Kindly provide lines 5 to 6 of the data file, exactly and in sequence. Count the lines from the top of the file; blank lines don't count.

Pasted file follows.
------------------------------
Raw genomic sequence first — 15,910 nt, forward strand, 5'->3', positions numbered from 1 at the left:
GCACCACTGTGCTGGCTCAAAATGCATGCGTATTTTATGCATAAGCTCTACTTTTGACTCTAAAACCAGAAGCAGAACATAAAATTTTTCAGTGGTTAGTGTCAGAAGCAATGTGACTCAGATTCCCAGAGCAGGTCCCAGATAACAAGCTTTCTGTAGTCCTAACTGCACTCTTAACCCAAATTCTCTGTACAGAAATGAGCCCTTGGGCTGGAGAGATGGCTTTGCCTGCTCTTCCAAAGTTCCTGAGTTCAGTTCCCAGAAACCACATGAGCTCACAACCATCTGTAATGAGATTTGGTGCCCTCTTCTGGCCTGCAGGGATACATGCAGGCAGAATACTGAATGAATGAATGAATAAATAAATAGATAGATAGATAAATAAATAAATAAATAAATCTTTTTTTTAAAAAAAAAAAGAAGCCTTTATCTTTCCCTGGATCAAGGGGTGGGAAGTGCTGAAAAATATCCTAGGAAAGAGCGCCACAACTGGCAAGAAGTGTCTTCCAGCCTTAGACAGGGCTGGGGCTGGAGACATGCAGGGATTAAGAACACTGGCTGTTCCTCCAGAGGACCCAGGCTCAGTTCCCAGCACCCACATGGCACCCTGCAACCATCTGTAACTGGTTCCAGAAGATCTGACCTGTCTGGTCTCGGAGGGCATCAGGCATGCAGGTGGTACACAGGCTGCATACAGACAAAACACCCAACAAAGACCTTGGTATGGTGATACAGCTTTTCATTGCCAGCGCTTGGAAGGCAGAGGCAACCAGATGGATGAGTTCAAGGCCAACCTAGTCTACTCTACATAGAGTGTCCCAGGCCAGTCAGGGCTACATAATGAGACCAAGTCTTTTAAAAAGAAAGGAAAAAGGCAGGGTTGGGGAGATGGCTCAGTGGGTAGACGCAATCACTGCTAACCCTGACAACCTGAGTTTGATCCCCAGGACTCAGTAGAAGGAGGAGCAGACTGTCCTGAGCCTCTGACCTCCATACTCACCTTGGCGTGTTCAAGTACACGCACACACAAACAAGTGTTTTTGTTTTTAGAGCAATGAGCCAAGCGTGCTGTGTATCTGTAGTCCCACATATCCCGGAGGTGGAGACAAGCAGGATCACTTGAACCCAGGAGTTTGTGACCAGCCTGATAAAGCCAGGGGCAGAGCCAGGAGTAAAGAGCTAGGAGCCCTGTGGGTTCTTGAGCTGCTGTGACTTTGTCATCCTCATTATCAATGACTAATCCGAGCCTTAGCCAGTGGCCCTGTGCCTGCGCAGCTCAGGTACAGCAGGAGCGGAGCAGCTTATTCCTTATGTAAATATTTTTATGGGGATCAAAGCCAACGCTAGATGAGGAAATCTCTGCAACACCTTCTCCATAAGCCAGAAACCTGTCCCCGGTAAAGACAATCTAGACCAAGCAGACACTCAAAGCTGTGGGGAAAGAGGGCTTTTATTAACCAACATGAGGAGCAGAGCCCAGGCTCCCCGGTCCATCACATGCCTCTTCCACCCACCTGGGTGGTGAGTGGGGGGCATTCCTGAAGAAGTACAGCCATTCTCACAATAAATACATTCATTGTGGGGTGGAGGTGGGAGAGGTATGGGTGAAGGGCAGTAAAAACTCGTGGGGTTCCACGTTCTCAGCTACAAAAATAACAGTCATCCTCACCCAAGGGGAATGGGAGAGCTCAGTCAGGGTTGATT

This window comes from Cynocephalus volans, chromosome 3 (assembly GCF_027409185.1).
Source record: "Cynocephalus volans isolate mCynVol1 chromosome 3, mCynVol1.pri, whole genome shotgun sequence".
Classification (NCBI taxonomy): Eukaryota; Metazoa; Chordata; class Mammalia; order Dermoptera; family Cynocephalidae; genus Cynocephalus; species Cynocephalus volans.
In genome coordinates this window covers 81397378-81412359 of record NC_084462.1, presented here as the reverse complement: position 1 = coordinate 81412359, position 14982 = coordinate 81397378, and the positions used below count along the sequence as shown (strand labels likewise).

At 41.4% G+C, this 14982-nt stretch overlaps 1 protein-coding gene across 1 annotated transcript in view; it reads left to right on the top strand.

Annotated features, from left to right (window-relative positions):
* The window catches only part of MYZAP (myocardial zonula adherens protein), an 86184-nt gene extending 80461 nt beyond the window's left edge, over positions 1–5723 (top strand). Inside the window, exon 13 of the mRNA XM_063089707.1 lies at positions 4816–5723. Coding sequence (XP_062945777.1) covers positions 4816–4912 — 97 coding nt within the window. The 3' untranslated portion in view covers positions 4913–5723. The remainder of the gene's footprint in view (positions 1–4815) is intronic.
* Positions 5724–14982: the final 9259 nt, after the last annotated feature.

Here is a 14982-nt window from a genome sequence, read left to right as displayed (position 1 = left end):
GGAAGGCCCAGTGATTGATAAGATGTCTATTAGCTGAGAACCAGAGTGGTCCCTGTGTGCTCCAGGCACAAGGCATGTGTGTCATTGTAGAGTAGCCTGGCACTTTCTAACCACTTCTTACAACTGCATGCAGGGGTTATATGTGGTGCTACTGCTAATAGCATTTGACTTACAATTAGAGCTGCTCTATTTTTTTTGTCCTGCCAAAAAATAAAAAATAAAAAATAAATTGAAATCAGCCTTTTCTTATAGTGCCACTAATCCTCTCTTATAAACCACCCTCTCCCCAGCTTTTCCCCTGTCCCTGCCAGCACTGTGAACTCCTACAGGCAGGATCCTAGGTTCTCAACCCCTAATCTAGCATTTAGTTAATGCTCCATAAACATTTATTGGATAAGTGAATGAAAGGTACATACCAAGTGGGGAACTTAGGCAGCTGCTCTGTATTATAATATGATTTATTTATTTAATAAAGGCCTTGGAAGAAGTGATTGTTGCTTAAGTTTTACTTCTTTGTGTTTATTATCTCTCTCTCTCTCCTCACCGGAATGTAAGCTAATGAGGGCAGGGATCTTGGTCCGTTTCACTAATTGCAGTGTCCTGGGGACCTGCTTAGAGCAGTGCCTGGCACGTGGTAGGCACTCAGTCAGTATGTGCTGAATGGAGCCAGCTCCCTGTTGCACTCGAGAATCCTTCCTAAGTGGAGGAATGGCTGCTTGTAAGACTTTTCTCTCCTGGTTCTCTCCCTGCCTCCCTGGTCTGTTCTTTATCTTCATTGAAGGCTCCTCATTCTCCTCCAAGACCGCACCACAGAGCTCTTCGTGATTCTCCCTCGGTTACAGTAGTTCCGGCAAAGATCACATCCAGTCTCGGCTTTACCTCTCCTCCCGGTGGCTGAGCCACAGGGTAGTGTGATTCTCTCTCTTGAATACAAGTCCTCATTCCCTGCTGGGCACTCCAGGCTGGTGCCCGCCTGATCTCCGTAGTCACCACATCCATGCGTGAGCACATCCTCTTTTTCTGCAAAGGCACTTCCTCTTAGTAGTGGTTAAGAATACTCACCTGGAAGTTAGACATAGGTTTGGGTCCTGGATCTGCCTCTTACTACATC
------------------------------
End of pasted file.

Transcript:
Classification (NCBI taxonomy): Eukaryota; Metazoa; Chordata; class Mammalia; order Dermoptera; family Cynocephalidae; genus Cynocephalus; species Cynocephalus volans.
In genome coordinates this window covers 81397378-81412359 of record NC_084462.1, presented here as the reverse complement: position 1 = coordinate 81412359, position 14982 = coordinate 81397378, and the positions used below count along the sequence as shown (strand labels likewise).